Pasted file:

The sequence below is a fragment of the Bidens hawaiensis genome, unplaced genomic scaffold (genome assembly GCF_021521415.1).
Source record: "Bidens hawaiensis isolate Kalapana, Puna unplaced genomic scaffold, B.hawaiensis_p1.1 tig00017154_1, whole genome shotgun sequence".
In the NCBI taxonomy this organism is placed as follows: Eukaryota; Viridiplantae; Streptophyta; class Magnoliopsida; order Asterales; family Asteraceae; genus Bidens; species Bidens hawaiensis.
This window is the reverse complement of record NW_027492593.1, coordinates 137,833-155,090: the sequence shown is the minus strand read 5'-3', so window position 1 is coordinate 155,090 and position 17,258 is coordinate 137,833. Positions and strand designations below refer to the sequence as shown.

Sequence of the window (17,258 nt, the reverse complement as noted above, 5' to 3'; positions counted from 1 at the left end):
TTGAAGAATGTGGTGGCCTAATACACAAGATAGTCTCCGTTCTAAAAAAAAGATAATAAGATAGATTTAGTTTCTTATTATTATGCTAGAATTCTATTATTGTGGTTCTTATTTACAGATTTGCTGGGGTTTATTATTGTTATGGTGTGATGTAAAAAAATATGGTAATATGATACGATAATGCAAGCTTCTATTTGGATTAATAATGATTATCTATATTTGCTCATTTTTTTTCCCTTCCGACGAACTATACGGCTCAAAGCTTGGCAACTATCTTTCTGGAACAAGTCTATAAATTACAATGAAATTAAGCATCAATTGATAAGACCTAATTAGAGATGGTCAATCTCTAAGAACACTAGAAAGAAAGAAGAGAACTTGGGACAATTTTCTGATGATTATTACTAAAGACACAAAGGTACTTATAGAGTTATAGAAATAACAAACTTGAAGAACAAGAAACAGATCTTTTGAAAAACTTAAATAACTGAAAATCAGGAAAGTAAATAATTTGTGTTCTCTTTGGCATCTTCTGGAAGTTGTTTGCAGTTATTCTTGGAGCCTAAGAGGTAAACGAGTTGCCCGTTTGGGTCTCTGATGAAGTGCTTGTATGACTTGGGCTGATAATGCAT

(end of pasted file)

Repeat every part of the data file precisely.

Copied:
The sequence below is a fragment of the Bidens hawaiensis genome, unplaced genomic scaffold (genome assembly GCF_021521415.1).
Source record: "Bidens hawaiensis isolate Kalapana, Puna unplaced genomic scaffold, B.hawaiensis_p1.1 tig00017154_1, whole genome shotgun sequence".
In the NCBI taxonomy this organism is placed as follows: Eukaryota; Viridiplantae; Streptophyta; class Magnoliopsida; order Asterales; family Asteraceae; genus Bidens; species Bidens hawaiensis.
This window is the reverse complement of record NW_027492593.1, coordinates 137,833-155,090: the sequence shown is the minus strand read 5'-3', so window position 1 is coordinate 155,090 and position 17,258 is coordinate 137,833. Positions and strand designations below refer to the sequence as shown.

Sequence of the window (17,258 nt, the reverse complement as noted above, 5' to 3'; positions counted from 1 at the left end):
TTGAAGAATGTGGTGGCCTAATACACAAGATAGTCTCCGTTCTAAAAAAAAGATAATAAGATAGATTTAGTTTCTTATTATTATGCTAGAATTCTATTATTGTGGTTCTTATTTACAGATTTGCTGGGGTTTATTATTGTTATGGTGTGATGTAAAAAAATATGGTAATATGATACGATAATGCAAGCTTCTATTTGGATTAATAATGATTATCTATATTTGCTCATTTTTTTTCCCTTCCGACGAACTATACGGCTCAAAGCTTGGCAACTATCTTTCTGGAACAAGTCTATAAATTACAATGAAATTAAGCATCAATTGATAAGACCTAATTAGAGATGGTCAATCTCTAAGAACACTAGAAAGAAAGAAGAGAACTTGGGACAATTTTCTGATGATTATTACTAAAGACACAAAGGTACTTATAGAGTTATAGAAATAACAAACTTGAAGAACAAGAAACAGATCTTTTGAAAAACTTAAATAACTGAAAATCAGGAAAGTAAATAATTTGTGTTCTCTTTGGCATCTTCTGGAAGTTGTTTGCAGTTATTCTTGGAGCCTAAGAGGTAAACGAGTTGCCCGTTTGGGTCTCTGATGAAGTGCTTGTATGACTTGGGCTGATAATGCAT